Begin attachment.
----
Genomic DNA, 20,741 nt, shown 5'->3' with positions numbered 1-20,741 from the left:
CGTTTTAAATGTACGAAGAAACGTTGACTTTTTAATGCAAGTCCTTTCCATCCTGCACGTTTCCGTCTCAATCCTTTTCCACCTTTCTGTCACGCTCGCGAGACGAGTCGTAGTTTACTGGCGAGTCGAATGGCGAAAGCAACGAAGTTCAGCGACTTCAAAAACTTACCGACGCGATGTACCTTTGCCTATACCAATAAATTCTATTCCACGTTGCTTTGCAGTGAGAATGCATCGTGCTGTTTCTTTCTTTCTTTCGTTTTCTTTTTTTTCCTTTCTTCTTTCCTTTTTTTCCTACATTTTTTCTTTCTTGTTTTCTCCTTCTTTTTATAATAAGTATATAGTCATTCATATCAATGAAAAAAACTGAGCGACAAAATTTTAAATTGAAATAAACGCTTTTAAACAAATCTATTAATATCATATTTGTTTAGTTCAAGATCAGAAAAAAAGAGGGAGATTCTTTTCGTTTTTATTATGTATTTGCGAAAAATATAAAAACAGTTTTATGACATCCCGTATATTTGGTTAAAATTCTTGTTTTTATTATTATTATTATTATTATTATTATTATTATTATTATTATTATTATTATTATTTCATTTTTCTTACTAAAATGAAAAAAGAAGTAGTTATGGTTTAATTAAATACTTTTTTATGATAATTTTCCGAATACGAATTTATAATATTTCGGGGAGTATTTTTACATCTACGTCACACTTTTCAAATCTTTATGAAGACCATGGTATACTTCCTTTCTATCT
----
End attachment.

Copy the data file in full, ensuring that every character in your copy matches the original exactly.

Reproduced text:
Genomic DNA, 20,741 nt, shown 5'->3' with positions numbered 1-20,741 from the left:
CGTTTTAAATGTACGAAGAAACGTTGACTTTTTAATGCAAGTCCTTTCCATCCTGCACGTTTCCGTCTCAATCCTTTTCCACCTTTCTGTCACGCTCGCGAGACGAGTCGTAGTTTACTGGCGAGTCGAATGGCGAAAGCAACGAAGTTCAGCGACTTCAAAAACTTACCGACGCGATGTACCTTTGCCTATACCAATAAATTCTATTCCACGTTGCTTTGCAGTGAGAATGCATCGTGCTGTTTCTTTCTTTCTTTCGTTTTCTTTTTTTTCCTTTCTTCTTTCCTTTTTTTCCTACATTTTTTCTTTCTTGTTTTCTCCTTCTTTTTATAATAAGTATATAGTCATTCATATCAATGAAAAAAACTGAGCGACAAAATTTTAAATTGAAATAAACGCTTTTAAACAAATCTATTAATATCATATTTGTTTAGTTCAAGATCAGAAAAAAAGAGGGAGATTCTTTTCGTTTTTATTATGTATTTGCGAAAAATATAAAAACAGTTTTATGACATCCCGTATATTTGGTTAAAATTCTTGTTTTTATTATTATTATTATTATTATTATTATTATTATTATTATTATTATTATTATTATTTCATTTTTCTTACTAAAATGAAAAAAGAAGTAGTTATGGTTTAATTAAATACTTTTTTATGATAATTTTCCGAATACGAATTTATAATATTTCGGGGAGTATTTTTACATCTACGTCACACTTTTCAAATCTTTATGAAGACCATGGTATACTTCCTTTCTATCT